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Lancet. 2017 Feb 4;389(10068):559-570. doi: 10.1016/S0140-6736(16)31848-7. Epub 2016 Oct 16.

Improving the health and welfare of people who live in slums.

Author information

1
Warwick Centre for Applied Health Research and Delivery, University of Warwick, Coventry, UK. Electronic address: r.j.lilford@warwick.ac.uk.
2
Warwick Centre for Applied Health Research and Delivery, University of Warwick, Coventry, UK.
3
International Institute for Environment and Development, London, UK.
4
African Population and Health Research Centre, Manga Cl, Nairobi, Kenya.
5
Global Urban Observatory, Research and Capacity Development Branch, United Nations Human Settlements Programme, Nairobi, Kenya.
6
School of Medicine, Federal University of Minas Gerais, Brazil.
7
United Nations University, Kuala Lumpur, Malaysia.
8
Oxford Policy Management, New Delhi, India.
9
African Population and Health Research Centre, Manga Cl, Nairobi, Kenya; School of Public Health, University of Witwatersrand, Johannesburg, South Africa.

Abstract

In the first paper in this Series we assessed theoretical and empirical evidence and concluded that the health of people living in slums is a function not only of poverty but of intimately shared physical and social environments. In this paper we extend the theory of so-called neighbourhood effects. Slums offer high returns on investment because beneficial effects are shared across many people in densely populated neighbourhoods. Neighbourhood effects also help explain how and why the benefits of interventions vary between slum and non-slum spaces and between slums. We build on this spatial concept of slums to argue that, in all low-income and-middle-income countries, census tracts should henceforth be designated slum or non-slum both to inform local policy and as the basis for research surveys that build on censuses. We argue that slum health should be promoted as a topic of enquiry alongside poverty and health.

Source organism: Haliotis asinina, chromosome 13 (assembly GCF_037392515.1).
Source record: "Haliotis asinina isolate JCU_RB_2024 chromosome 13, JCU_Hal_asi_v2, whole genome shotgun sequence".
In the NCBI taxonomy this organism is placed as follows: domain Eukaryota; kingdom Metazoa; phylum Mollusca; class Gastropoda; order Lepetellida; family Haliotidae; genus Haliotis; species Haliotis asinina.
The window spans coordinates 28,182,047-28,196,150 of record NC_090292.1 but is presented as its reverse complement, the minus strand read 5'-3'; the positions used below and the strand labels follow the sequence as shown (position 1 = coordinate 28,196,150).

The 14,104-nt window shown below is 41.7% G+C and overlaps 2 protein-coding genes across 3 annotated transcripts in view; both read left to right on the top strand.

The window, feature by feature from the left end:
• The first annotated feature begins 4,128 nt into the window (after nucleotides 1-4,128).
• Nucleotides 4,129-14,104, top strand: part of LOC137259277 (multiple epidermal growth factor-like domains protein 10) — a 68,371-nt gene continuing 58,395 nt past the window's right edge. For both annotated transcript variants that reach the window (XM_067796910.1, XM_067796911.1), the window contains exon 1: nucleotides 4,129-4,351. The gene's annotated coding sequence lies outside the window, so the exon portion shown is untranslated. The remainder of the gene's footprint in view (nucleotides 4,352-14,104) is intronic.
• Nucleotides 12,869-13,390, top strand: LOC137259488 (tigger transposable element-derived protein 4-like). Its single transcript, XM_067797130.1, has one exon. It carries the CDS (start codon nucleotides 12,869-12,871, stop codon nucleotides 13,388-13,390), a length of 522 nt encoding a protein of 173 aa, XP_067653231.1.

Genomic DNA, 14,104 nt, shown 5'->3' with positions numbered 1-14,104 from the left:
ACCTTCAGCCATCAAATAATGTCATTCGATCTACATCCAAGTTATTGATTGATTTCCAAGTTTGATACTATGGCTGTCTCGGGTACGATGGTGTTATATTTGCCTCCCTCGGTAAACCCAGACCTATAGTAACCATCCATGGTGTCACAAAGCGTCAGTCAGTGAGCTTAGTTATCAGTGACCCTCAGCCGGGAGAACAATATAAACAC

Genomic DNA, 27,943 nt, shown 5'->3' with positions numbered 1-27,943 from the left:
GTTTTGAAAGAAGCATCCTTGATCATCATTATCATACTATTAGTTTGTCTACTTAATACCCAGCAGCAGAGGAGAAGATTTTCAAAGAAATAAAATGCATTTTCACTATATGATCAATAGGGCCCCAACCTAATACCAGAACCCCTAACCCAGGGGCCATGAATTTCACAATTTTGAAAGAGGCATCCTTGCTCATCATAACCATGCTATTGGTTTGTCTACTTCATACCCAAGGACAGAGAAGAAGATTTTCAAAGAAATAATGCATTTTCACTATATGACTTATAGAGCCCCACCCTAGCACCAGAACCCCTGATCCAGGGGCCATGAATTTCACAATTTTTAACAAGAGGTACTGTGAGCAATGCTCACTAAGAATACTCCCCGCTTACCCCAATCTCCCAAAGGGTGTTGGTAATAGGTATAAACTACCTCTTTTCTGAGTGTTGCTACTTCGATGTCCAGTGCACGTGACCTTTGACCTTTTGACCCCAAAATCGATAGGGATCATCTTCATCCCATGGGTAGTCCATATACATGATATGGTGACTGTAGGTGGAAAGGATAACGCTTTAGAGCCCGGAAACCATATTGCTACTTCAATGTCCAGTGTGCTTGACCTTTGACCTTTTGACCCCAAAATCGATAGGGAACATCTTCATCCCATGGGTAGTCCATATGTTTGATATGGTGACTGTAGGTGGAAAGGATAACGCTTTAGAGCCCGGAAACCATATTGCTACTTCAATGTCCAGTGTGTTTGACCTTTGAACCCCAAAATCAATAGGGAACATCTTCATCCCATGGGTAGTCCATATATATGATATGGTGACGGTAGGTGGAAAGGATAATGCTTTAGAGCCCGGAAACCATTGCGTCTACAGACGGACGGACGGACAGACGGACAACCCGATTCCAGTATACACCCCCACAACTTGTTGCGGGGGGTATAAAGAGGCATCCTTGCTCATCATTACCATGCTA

PMID:
27760702
DOI:
10.1016/S0140-6736(16)31848-7
[Indexed for MEDLINE]

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